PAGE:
The group fell out of the carts laughing.
The rings are a constant source of fascination.
“I think Brady just passed him,” Bochy cracked.
Elder has some second thoughts about the timing of his jetting from the Yankees, and he still feels bitter about not winning more hardware in 2003, when a 100-win Giants team with a superman Barry Bonds lost a tight Division Series to the eventual champion Marlins. Still, who has more rings than his six? After Yogi Berra died in 2015, a representative from the Hall of Fame contacted Elder trying to see if there was anyone living with more rings, and Elder pointed to Whitey Ford’s six. Ford died in 2020, and it’s possible Elder is now all alone at the top.
Years prior, Vincent Creel, who works with the City of Biloxi, called Elder and asked if they could display his rings at a showing at the city museum. They wanted to highlight baseball achievements from the area — they would have a Will Clark jersey, too, because he played for Mississippi State — plus several more attractions. Elder asked about their insurance first, but agreed to lend his history to the exhibit. They asked if he could come down for a photo shoot, planning to make his image into a life-size cutout so visitors could see him and his rings.
“Oh, Lawd,” he said upon entering, as the photographer jostled him to put on all six and smile for the camera. He wore the jewelry, he posed, and he forgot about it.
Months later, his wife gave him a call while he was in Chicago.
“She said, ‘I was at the stoplight down at the beach,'” Elder remembered hearing. “‘This transit bus, which goes up and down the beach, taking people all over the coast, is there. I looked out the side of the window and there you are, staring at me.'”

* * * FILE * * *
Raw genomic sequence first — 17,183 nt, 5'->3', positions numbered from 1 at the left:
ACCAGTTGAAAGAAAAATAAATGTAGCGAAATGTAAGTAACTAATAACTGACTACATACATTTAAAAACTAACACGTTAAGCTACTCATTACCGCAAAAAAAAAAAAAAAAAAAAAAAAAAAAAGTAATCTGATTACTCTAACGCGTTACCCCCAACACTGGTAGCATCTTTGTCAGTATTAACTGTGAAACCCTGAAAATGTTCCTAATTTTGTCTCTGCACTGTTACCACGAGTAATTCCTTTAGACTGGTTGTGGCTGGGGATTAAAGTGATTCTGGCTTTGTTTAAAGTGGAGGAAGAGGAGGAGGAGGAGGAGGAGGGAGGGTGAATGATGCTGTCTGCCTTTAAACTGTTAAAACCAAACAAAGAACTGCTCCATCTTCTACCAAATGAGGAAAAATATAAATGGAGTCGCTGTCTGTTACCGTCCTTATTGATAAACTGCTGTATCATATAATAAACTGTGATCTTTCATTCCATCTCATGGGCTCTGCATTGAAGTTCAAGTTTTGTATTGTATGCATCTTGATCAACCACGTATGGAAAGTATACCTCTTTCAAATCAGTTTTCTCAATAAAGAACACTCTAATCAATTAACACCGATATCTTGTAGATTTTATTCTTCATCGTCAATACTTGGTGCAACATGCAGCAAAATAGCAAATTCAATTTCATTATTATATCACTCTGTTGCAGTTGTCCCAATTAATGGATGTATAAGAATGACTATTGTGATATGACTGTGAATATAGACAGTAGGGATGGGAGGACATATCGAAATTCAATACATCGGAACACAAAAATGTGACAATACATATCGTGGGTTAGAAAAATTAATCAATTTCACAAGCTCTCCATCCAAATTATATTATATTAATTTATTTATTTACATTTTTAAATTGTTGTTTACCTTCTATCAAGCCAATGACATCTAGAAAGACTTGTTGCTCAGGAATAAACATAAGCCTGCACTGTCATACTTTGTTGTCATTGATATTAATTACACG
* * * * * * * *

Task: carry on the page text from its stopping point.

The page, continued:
Biloxi was so proud of the cutout they made for the exhibit that they plastered the image against the city’s transit buses for six months. The legendary storyteller acquired a legendary moniker: The Lord of the Rings.
“If you ever said something [pestering] to him,” Bochy laughed, “He’d send that picture to you.”
Lee Elder is a lot of things, including a symbol. He scoffs at some of the statistical worship that goes on in today’s game, even if sometimes it’s applying a new vocabulary and substance to a lot of the insights his eyes taught him.
He loved the passion of George Steinbrenner and Brian Sabean, witnessing his Giants boss flipping plenty of tables when he wasn’t happy with the way the team was playing. He needed to feel as if he were working for a boss — or Boss — who wanted to win and wanted to win now. Sabean needed a shoulder to lean on and an ear to vent to and would call him home from the road during dips in the Giants’ play because he didn’t want to suffer alone.
Others around the Giants sought him out because he had the boss’ attention and respect but not his temperament. You could talk to Elder. You’re better off listening, though.
“You’re by yourself a lot,” Kendall said, speaking for all scouts. “You’re away from your family, you’re in hotel from hotel on 17-, 21-day road trips. You go to the ballpark, and hopefully you see somebody you know, most of the time you do, and you’re able to get through the series with them. But walking into a ballpark and seeing Lee Elder — I think everybody would tell you the same thing: They’re looking forward to five to six games, and you know that you’re going to be comfortable. You know that he’s going to bring the best out of you, as a scout, as a human being. And he’s going to make you laugh.”
Baseball has lost one of the greatest storytellers it has seen. The stories aren’t lost, though, at least not to the people still around. Stories keep baseball going, even when the sport doesn’t quite resemble the game Lee Elder happened upon.
There will always be on-field heroics, telling cutaways and a behind-the-scenes voice who witnesses it all.
“Of course,” Elder said, “Half the stories I couldn’t tell you.”